AWS Certified Solutions Architect Associate: A Study Guide
Want to take a really impactful step in your technical career? Explore the AWS Solutions Architect Associate certificate. Its new version (SAA-C02) was released on March 23, 2020. The AWS Solutions Architect - Associate Certification (or Sol Arch Associate for short) offers some ...
New Content: AWS Terraform, Java Programming Lab Challenges, Azure DP-900 & DP-300 Certification Exam Prep, Plus Plenty More Amazon, Google, Microsoft, and Big Data Courses
This month our Content Team continues building the catalog of courses for everyone learning about AWS, GCP, and Microsoft Azure. In addition, this month’s updates include several Java programming lab challenges and a couple of courses on big data. In total, we released five new learning...
Where Should You Be Focusing Your AWS Security Efforts?
Another day, another re:Invent session! This time I listened to Stephen Schmidt’s session, “AWS Security: Where we've been, where we're going.” Amongst covering the highlights of AWS security during 2020, a number of newly added AWS features/services were discussed, including: AWS Audit...
AWS re:Invent: 2020 Keynote Top Highlights and More
We’ve gotten through the first five days of the special all-virtual 2020 edition of AWS re:Invent. It’s always a really exciting time for practitioners in the field to see what features and services AWS has cooked up for the year ahead. This year’s conference is a marathon and not a...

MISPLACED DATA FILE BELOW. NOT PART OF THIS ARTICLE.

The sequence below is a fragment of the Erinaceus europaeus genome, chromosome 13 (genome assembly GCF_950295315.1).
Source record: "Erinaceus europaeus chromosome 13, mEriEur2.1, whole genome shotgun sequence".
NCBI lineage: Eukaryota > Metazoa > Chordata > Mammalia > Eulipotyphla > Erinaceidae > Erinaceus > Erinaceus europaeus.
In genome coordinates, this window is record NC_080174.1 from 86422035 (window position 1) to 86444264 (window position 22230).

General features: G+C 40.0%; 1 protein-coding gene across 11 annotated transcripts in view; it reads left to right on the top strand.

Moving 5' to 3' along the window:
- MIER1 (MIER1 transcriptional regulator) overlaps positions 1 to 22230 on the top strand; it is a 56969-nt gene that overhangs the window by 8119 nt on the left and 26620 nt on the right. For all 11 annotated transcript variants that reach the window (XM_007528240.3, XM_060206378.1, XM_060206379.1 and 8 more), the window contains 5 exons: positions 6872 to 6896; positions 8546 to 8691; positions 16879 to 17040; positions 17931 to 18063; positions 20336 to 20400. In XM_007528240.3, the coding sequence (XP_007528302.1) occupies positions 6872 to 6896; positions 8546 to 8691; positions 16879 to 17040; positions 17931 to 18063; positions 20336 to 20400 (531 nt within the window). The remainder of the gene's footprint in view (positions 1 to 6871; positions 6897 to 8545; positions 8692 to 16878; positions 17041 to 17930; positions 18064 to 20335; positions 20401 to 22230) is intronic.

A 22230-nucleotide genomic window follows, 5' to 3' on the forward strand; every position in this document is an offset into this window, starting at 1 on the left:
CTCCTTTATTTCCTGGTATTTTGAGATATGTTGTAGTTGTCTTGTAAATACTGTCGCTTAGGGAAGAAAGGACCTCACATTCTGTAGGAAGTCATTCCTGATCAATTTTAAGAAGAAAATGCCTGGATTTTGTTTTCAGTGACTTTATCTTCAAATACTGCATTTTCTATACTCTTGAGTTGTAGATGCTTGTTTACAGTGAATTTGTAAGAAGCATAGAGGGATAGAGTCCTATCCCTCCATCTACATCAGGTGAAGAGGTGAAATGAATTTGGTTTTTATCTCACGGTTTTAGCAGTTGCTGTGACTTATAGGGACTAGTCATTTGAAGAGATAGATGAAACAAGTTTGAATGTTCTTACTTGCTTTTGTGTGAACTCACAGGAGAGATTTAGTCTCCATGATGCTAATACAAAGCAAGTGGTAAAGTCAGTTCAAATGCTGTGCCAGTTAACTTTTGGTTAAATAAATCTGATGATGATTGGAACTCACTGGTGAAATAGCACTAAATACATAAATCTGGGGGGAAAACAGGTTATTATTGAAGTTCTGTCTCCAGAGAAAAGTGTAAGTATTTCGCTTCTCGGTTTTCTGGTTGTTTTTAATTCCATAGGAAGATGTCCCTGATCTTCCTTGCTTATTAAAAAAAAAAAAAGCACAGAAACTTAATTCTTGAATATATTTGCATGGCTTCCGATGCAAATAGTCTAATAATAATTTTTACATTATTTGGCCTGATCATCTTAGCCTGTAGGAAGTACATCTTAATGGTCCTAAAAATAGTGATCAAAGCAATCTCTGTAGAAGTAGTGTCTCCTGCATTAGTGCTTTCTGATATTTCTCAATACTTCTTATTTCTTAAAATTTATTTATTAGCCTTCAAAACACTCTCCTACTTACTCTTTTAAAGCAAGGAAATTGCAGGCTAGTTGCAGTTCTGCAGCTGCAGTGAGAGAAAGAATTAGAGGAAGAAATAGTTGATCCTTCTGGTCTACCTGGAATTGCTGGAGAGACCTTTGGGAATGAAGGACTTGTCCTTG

WARNING: Great Cloud Content Ahead
At Cloud Academy, content is at the heart of what we do. We work with the world’s leading cloud and operations teams to develop video courses and learning paths that accelerate teams and drive digital transformation. First and foremost, we listen to our customers’ needs and we stay ahea...
Excelling in AWS, Azure, and Beyond – How Danut Prisacaru Prepares for the Future
Meet Danut Prisacaru. Danut has been a Software Architect for the past 10 years and has been involved in Software Engineering for 30 years. He’s passionate about software and learning, and jokes that coding is basically the only thing he can do well (!). We think his enthusiasm shines t...